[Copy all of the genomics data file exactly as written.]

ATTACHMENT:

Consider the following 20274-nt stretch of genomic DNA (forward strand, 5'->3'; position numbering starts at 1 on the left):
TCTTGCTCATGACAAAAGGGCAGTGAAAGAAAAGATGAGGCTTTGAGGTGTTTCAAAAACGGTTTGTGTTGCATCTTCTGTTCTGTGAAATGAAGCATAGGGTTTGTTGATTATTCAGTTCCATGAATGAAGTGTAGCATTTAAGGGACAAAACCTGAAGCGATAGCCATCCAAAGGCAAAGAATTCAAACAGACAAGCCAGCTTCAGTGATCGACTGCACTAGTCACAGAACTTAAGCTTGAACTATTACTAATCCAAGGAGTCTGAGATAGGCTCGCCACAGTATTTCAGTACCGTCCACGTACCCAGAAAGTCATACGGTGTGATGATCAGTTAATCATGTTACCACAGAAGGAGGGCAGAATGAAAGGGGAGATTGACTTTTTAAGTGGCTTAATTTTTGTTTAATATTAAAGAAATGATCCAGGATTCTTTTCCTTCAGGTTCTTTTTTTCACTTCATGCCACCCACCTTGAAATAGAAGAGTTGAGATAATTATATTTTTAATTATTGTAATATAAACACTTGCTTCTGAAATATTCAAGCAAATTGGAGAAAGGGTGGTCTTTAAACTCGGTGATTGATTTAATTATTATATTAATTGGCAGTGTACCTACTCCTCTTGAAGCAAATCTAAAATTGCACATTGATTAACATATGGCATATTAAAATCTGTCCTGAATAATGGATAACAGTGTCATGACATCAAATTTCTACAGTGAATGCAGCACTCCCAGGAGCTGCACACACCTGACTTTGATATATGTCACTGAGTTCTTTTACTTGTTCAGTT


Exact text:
Consider the following 20274-nt stretch of genomic DNA (forward strand, 5'->3'; position numbering starts at 1 on the left):
TCTTGCTCATGACAAAAGGGCAGTGAAAGAAAAGATGAGGCTTTGAGGTGTTTCAAAAACGGTTTGTGTTGCATCTTCTGTTCTGTGAAATGAAGCATAGGGTTTGTTGATTATTCAGTTCCATGAATGAAGTGTAGCATTTAAGGGACAAAACCTGAAGCGATAGCCATCCAAAGGCAAAGAATTCAAACAGACAAGCCAGCTTCAGTGATCGACTGCACTAGTCACAGAACTTAAGCTTGAACTATTACTAATCCAAGGAGTCTGAGATAGGCTCGCCACAGTATTTCAGTACCGTCCACGTACCCAGAAAGTCATACGGTGTGATGATCAGTTAATCATGTTACCACAGAAGGAGGGCAGAATGAAAGGGGAGATTGACTTTTTAAGTGGCTTAATTTTTGTTTAATATTAAAGAAATGATCCAGGATTCTTTTCCTTCAGGTTCTTTTTTTCACTTCATGCCACCCACCTTGAAATAGAAGAGTTGAGATAATTATATTTTTAATTATTGTAATATAAACACTTGCTTCTGAAATATTCAAGCAAATTGGAGAAAGGGTGGTCTTTAAACTCGGTGATTGATTTAATTATTATATTAATTGGCAGTGTACCTACTCCTCTTGAAGCAAATCTAAAATTGCACATTGATTAACATATGGCATATTAAAATCTGTCCTGAATAATGGATAACAGTGTCATGACATCAAATTTCTACAGTGAATGCAGCACTCCCAGGAGCTGCACACACCTGACTTTGATATATGTCACTGAGTTCTTTTACTTGTTCAGTT